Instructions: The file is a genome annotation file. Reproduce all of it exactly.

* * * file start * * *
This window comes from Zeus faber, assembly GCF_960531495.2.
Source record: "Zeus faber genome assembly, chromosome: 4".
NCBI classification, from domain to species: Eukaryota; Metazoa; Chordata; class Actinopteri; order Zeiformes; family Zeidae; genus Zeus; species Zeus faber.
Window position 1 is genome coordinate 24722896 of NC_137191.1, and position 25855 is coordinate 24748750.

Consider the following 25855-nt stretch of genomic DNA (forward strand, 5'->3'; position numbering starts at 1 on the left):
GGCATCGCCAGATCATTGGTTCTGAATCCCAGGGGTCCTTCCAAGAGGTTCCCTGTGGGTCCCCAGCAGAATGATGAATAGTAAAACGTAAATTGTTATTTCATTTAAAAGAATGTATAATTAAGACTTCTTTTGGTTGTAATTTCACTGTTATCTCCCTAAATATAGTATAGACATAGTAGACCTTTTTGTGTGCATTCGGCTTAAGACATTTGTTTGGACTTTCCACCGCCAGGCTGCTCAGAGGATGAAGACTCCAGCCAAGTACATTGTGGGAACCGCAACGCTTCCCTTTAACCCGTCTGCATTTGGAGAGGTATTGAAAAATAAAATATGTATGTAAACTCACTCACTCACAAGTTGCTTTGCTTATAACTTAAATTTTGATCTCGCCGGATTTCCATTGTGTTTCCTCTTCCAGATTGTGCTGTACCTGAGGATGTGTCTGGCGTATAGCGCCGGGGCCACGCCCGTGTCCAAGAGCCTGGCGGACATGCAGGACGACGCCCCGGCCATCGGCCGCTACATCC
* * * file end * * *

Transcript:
This window comes from Zeus faber, assembly GCF_960531495.2.
Source record: "Zeus faber genome assembly, chromosome: 4".
NCBI classification, from domain to species: Eukaryota; Metazoa; Chordata; class Actinopteri; order Zeiformes; family Zeidae; genus Zeus; species Zeus faber.
Window position 1 is genome coordinate 24722896 of NC_137191.1, and position 25855 is coordinate 24748750.

Consider the following 25855-nt stretch of genomic DNA (forward strand, 5'->3'; position numbering starts at 1 on the left):
GGCATCGCCAGATCATTGGTTCTGAATCCCAGGGGTCCTTCCAAGAGGTTCCCTGTGGGTCCCCAGCAGAATGATGAATAGTAAAACGTAAATTGTTATTTCATTTAAAAGAATGTATAATTAAGACTTCTTTTGGTTGTAATTTCACTGTTATCTCCCTAAATATAGTATAGACATAGTAGACCTTTTTGTGTGCATTCGGCTTAAGACATTTGTTTGGACTTTCCACCGCCAGGCTGCTCAGAGGATGAAGACTCCAGCCAAGTACATTGTGGGAACCGCAACGCTTCCCTTTAACCCGTCTGCATTTGGAGAGGTATTGAAAAATAAAATATGTATGTAAACTCACTCACTCACAAGTTGCTTTGCTTATAACTTAAATTTTGATCTCGCCGGATTTCCATTGTGTTTCCTCTTCCAGATTGTGCTGTACCTGAGGATGTGTCTGGCGTATAGCGCCGGGGCCACGCCCGTGTCCAAGAGCCTGGCGGACATGCAGGACGACGCCCCGGCCATCGGCCGCTACATCC